Bach Society Orchestra
At Sanders Theatre last night
It was the singular genius of the framers of the so-called Blue Laws to discover the peculiar Truth that any activity carried on in Greater Boston of a Sunday must invariably be infected with an air of cavernous gloom (man should certainly be discouraged from drinking on a day when Liquor would only bring on a bilious attack); and it is only to be regretted that they did not enlarge their prescription to include orchestral concerts. For last night's Bach Society concert was certainly a flaccid and weary affair for the most part, and perhaps far-sighted and selfless Legislation might have been able to put a stop to it.
Perhaps, too, of course, Mr. Andrew Schenck, the Bach Society's new conductor, might have done something to enliven the evening. Mr. Schenck is blessed with one of the most competent small (and largely collegiate) orchestras in the country--it is hampered neither by ghostly strings nor awkward brass--but like Haydn and his themes, he often seems unable to decide what he wants to do with his musicians.
Haydn, indeed, is a case in point. His Symphony No. 88 in G was the most important work on the program (although the printed program neglected to include mention of the various movements in its listing), but it received a listless reading. Mr. Schenk's tempi dragged, his dynamics lacked any shading (he managed only a creditable fortissimo and much less creditable mezzopiano), his attacks were ragged, his control uncertain.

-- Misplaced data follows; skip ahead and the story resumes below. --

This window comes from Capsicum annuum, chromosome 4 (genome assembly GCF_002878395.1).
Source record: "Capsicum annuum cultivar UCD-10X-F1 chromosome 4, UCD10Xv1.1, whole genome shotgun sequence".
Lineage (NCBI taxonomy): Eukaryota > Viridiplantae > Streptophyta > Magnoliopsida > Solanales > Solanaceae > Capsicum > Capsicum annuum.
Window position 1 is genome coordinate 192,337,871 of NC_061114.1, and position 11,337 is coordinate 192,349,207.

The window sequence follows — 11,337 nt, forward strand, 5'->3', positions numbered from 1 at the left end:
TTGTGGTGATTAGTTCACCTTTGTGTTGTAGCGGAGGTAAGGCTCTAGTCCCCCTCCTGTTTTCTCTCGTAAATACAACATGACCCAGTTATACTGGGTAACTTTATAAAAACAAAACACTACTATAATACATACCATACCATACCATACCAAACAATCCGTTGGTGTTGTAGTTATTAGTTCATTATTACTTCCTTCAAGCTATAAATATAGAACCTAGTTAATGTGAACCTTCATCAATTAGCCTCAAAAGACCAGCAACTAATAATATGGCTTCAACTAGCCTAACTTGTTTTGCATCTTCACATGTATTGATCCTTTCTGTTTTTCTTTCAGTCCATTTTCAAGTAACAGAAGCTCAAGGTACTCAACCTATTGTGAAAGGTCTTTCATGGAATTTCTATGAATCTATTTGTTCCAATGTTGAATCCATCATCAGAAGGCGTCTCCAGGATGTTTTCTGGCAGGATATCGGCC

Only the second movement, dominated by the calm theme that Brahms vowed he would include in his ninth symphony, achieved any degree of balance or emotion, and even then it was not Mr. Schenck's doing: the orchestra's principal oboist, Eliott Noyes, and its principal cellist, Clarke Slater, (both of whom received their musical training at Vermont's Putney School) were chiefly responsible for this transient success.
Nor was the rest of the program in any way noteworthy. Miss Dorothy Crawford, who has a pleasant voice, was the soloist in a secular cantata, Non sa che sia Dolore, attributed (maliciously) to J. S. Bach; the Orchestra's strings played Purcell's Fantasia on One Note with as much life as a bagpipe; and everybody fretted over the overture to Mozart's Impresario like gummed velvet.
The NBC Symphony Orchestra toured the country without a conductor after Toscanini's death. Mr. Schenck, who must see himself as a William Dobbin, should not accord the departed Joel Lazar the same rites. The Bach Society Orchestra this year stands in considerable need of a conductor, and one who will be both meticulous and despotic.